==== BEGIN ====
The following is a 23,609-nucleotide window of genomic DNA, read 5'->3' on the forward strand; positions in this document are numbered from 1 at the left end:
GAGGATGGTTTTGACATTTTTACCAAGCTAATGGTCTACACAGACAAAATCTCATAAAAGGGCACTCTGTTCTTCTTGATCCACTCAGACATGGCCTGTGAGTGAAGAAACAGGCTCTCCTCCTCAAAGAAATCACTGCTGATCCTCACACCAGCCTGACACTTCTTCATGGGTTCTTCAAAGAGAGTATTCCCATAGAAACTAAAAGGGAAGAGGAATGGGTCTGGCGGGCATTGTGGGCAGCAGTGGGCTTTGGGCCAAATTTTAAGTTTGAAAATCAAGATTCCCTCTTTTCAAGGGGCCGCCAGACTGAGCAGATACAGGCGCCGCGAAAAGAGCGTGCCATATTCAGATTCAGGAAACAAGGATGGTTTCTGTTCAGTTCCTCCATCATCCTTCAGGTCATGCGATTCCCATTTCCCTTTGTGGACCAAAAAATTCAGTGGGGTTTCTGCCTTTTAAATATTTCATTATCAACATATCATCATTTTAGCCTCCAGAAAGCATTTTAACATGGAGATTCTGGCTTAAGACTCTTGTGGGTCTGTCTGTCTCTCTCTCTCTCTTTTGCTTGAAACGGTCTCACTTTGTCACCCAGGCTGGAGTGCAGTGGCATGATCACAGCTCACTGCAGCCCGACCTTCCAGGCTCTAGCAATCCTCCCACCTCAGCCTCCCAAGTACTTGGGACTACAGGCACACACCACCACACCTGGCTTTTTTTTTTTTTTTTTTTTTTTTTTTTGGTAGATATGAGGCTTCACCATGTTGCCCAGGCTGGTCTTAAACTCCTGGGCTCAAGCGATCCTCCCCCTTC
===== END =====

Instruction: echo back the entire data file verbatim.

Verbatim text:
The following is a 23,609-nucleotide window of genomic DNA, read 5'->3' on the forward strand; positions in this document are numbered from 1 at the left end:
GAGGATGGTTTTGACATTTTTACCAAGCTAATGGTCTACACAGACAAAATCTCATAAAAGGGCACTCTGTTCTTCTTGATCCACTCAGACATGGCCTGTGAGTGAAGAAACAGGCTCTCCTCCTCAAAGAAATCACTGCTGATCCTCACACCAGCCTGACACTTCTTCATGGGTTCTTCAAAGAGAGTATTCCCATAGAAACTAAAAGGGAAGAGGAATGGGTCTGGCGGGCATTGTGGGCAGCAGTGGGCTTTGGGCCAAATTTTAAGTTTGAAAATCAAGATTCCCTCTTTTCAAGGGGCCGCCAGACTGAGCAGATACAGGCGCCGCGAAAAGAGCGTGCCATATTCAGATTCAGGAAACAAGGATGGTTTCTGTTCAGTTCCTCCATCATCCTTCAGGTCATGCGATTCCCATTTCCCTTTGTGGACCAAAAAATTCAGTGGGGTTTCTGCCTTTTAAATATTTCATTATCAACATATCATCATTTTAGCCTCCAGAAAGCATTTTAACATGGAGATTCTGGCTTAAGACTCTTGTGGGTCTGTCTGTCTCTCTCTCTCTCTTTTGCTTGAAACGGTCTCACTTTGTCACCCAGGCTGGAGTGCAGTGGCATGATCACAGCTCACTGCAGCCCGACCTTCCAGGCTCTAGCAATCCTCCCACCTCAGCCTCCCAAGTACTTGGGACTACAGGCACACACCACCACACCTGGCTTTTTTTTTTTTTTTTTTTTTTTTTTTTGGTAGATATGAGGCTTCACCATGTTGCCCAGGCTGGTCTTAAACTCCTGGGCTCAAGCGATCCTCCCCCTTC